In Pinckney’s comfortable home in Indianapolis, the word was: “All men are created equal.” Even so, Pinckney writes, “lots of mixed messages with sharp teeth waited under my Roy Rogers pillow.” They read, in part: “You were just as good as anyone else. . . . But you had to be close to perfect just to break even. You had nothing to fear, though every time you left the house for a spelling bee or a Music Memory contest, the future of the future hung in the balance.” It was a three-beat contradiction, e.g.: “Forgiveness was divine.” But the person who shortchanged them in the shop, or wouldn’t serve them at the airport restaurant, “would get what was coming to them, though they acted that way because they didn’t know any better.”
Most of “High Cotton” is made up of selected episodes and reflections that are Pinckney’s experiments in ways of feeling black. Some are told with an awkward, chilly reluctance. A time spent in London as a would-be down-and-out radical is inert; so is his time as a Paris expatriate in the company of a Holly Golightly-like black woman who is only able to love white men. One absence in the book is any mention of contemporary personal relationships. In view of the full portraits of other relatives and forebears, it is interesting that only the most cursory mention is made of the narrator’s parents.
On the other hand, there is a beautifully written account of working as a part-time companion to avant-garde novelist Djuna Barnes. All but bedridden, she lived in a tiny room cluttered with mementos from her Paris days. Pinckney was careful not to exploit her and he tried to avoid asking about her recollections. Snippets would emerge here and there. Colette was “that silly blue-haired woman.” Of “Nightwood,” her most celebrated work, she exclaimed: “Did I write this? How did I do it? Do it while you’re young. Put all your passion into it.”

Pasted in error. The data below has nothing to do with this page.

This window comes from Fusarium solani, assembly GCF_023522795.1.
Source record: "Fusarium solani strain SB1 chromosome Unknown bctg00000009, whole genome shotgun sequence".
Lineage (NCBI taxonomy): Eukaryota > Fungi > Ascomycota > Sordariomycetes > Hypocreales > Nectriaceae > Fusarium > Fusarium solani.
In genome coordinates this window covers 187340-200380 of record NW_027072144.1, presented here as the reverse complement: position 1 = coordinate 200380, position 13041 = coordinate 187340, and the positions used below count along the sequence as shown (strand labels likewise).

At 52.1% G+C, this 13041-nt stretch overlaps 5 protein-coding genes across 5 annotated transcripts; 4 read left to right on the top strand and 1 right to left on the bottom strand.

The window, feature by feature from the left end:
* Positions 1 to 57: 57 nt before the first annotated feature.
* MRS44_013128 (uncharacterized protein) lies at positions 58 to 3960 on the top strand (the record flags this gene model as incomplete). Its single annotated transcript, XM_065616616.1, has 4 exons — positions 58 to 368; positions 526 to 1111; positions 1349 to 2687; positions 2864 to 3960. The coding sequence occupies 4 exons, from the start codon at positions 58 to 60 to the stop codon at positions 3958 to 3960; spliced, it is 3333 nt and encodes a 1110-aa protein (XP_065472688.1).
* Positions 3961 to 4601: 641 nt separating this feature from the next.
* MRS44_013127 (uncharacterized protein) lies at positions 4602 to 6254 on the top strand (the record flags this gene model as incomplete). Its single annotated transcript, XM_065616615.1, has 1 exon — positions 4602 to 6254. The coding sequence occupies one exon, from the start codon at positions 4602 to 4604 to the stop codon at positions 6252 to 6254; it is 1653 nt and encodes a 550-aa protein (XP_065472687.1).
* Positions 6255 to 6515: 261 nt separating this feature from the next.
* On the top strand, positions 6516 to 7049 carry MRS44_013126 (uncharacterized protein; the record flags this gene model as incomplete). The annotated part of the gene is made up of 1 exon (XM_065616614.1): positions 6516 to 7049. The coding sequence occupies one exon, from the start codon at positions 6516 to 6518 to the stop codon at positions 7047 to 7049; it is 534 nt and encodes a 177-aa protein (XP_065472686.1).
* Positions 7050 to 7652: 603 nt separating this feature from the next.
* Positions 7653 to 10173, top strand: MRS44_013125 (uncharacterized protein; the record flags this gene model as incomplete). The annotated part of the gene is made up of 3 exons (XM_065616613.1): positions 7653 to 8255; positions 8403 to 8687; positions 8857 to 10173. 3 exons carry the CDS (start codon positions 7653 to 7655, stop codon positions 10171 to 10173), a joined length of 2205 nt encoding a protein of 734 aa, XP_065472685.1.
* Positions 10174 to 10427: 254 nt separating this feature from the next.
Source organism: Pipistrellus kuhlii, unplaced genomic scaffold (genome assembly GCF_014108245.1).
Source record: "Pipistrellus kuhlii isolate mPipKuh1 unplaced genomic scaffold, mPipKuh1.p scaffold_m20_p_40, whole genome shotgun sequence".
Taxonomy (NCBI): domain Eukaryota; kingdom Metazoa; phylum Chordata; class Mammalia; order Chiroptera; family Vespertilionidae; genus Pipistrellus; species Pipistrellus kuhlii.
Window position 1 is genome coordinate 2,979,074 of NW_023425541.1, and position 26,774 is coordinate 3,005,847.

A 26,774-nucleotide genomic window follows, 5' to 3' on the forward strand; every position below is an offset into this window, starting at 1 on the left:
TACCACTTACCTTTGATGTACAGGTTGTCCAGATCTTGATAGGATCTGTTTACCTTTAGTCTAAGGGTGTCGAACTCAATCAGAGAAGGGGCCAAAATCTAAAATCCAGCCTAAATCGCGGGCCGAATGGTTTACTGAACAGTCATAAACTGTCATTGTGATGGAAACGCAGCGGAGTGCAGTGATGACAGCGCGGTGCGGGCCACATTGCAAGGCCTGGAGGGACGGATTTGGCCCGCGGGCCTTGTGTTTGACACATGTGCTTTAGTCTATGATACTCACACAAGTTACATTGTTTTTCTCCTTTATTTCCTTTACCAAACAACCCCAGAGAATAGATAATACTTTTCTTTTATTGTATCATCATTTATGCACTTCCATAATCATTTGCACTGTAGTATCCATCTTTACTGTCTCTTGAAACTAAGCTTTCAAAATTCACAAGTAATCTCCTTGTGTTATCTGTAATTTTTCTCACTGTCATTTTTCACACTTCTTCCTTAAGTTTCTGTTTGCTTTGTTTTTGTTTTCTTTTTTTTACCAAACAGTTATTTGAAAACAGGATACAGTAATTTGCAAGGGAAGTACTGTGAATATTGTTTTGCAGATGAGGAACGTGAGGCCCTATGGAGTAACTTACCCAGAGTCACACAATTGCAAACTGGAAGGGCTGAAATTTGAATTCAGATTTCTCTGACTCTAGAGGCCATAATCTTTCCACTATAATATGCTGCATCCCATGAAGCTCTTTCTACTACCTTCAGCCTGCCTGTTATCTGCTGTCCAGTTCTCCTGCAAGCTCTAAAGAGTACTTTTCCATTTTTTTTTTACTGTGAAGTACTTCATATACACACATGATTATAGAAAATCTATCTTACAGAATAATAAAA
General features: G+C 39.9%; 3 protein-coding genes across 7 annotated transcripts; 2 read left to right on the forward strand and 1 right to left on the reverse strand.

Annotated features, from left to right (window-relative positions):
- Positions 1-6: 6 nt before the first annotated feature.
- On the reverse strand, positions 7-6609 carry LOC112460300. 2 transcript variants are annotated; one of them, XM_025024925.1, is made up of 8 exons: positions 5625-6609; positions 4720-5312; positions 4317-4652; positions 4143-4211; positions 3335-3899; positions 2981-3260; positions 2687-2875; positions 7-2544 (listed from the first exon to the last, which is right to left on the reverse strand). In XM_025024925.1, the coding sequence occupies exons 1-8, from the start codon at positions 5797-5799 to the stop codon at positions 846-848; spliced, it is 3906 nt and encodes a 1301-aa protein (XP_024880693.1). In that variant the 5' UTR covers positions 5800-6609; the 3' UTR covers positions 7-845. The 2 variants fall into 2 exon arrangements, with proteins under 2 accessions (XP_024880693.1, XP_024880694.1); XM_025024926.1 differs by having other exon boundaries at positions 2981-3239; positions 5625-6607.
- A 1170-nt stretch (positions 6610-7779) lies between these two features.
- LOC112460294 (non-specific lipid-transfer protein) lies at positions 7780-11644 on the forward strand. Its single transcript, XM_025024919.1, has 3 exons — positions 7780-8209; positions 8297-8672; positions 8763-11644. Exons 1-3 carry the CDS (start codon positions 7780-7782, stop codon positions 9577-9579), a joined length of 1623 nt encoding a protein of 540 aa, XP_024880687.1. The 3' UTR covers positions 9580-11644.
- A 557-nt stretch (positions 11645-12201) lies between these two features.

The richest and most suggestive parts of the book are Pinckney’s encounters with his grandfather. He knew him as a troublesome, itinerant old man, whose Harvard education and argumentiveness had lost him his church position. He wanders in and out of Pinckney’s life, nosy and officious, imperious and forlorn. The narrator tries to keep his distance; he senses a profound demand on his conscience.
It is only when the old man dies in a nursing home that Pinckney lets himself sense the bond. In his day, his grandfather shocked his congregation by reading them the indubitably white and indubitably literary Robert Browning. He mocked the segregated pieties of his own time; later he would criticize the civil-rights movement as bad-mannered. He once recounted to Pinckney the legend of Luther and Erasmus walking among the dead in a battlefield. “They died in a just cause,” Luther proclaimed. “They were men and had something better to do today,” Erasmus replied.
It is Erasmus that Pinckney hears, finally, in his grandfather. And in the book’s conclusion--choked, elliptical, puzzling and suddenly beautiful--Pinckney seems to find Erasmus in himself. Unable to throw himself into his countrymen’s battles and glories, he is unable to separate himself from them. He attends with his oblique voice; he participates through estrangement.